I have to admit sometimes Joe Romm ruins my mornings. As the author of Climate Progress, one of the most influential global-warming blogs on the Internet, few debates on energy or the environment get past his ravenous attention, and he takes particular pleasure in targeting mainstream journalists who've written something he deems stupid. That's been me occasionally like the time Romm took me to task for referencing an analysis on energy research and development he found wanting. At least I'm in good company: writers from the New York Times, the Washington Post and the Wall Street Journal have all been the subject of Romm posts.
But here's the thing more often than not Romm's right. A physics Ph.D. from the Massachusetts Institute of Technology (MIT), Romm, 49, clearly has brains to spare. He combines that intellect with a strong sense of moral outrage. He also possesses a Jon Stewart-like quality for pointing out the absurdity of his opponents.
Unlike many climate bloggers, Romm comes at global warming not from an environmental background but from a national-security one. After graduating from MIT, he worked at the Rockefeller Foundation. His job in the twilight of the Cold War was to identify the world's new big problems and as he talked to experts across the ideological spectrum, he found them: energy and climate change. "These were the sleeper issues that were really going to dominate the coming decades," says Romm.
The 1990s were spent working for the Clinton Administration in Washington, where for several years he was an acting assistant secretary at the Department of Energy, an experience that put him well ahead of the curve on green power. But it wasn't until Romm's brother lost his house in Mississippi during Hurricane Katrina that climate change became personal. Romm began an in-depth research project to determine whether his brother should rebuild there. The result was the 2006 global-warming book Hell and High Water, which displayed a trademark urgency that bordered on hectoring. "The consequences of doing nothing were far more than what people realized," he says.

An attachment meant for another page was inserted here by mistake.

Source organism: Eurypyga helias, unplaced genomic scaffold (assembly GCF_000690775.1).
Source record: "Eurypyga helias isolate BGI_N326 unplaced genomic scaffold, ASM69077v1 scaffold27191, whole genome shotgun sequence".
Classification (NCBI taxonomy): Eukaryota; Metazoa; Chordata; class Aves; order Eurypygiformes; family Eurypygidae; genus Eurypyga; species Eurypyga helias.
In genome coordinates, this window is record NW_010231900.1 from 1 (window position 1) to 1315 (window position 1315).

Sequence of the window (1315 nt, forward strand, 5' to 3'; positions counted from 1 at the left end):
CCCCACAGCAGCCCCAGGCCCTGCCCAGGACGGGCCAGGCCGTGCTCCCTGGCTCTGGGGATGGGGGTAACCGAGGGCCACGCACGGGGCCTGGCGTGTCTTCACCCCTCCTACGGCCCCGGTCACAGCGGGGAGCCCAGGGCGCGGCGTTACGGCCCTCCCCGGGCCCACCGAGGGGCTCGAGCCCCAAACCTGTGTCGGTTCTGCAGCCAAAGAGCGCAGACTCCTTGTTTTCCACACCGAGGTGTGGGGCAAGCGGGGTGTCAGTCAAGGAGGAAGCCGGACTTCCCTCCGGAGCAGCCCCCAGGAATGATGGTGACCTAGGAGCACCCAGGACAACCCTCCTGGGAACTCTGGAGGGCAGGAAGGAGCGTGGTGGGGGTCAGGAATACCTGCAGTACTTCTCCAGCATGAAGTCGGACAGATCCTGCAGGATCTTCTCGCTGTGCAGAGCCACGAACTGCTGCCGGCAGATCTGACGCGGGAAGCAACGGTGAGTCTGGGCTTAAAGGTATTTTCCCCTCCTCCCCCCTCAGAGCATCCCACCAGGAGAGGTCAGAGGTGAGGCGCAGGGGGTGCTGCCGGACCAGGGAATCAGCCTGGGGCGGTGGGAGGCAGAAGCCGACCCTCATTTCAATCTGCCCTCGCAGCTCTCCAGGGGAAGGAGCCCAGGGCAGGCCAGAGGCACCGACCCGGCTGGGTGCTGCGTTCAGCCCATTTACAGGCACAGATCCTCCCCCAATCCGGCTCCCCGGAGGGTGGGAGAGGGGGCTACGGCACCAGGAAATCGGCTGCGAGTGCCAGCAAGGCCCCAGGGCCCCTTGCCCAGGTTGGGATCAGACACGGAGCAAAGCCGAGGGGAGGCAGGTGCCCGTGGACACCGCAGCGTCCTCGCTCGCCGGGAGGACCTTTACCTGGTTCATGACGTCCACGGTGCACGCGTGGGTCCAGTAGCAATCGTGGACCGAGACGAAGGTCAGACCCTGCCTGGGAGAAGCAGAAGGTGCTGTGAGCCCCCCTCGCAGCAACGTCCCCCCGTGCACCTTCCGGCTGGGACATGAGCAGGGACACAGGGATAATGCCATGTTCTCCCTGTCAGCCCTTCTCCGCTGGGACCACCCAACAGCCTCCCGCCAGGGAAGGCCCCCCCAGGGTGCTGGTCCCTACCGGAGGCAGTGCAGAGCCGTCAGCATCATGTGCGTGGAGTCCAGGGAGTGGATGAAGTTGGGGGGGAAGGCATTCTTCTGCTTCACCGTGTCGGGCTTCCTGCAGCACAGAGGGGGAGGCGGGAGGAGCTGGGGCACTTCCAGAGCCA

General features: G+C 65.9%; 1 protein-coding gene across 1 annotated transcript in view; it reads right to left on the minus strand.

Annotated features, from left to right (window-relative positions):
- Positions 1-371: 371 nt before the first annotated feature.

It's become Romm's mission to make people realize that and his Climate Progress blog is the perfect vehicle for this son of a newspaper editor. What began as a once-a-day side job has become full time, with Romm scouring the Internet for climate studies and filtering them through his own firmly fixed values: that global warming is a potential human catastrophe, but that it can be fixed with today's green technology, applied relentlessly. It's "excellent and indispensable," as New York Times columnist and new green champion Thomas Friedman likes to say.
It's also much needed therapy for a writer who spends his time worrying about the fate of the world. "I used to be very frustrated," he says. "But the blog keeps my blood pressure down."
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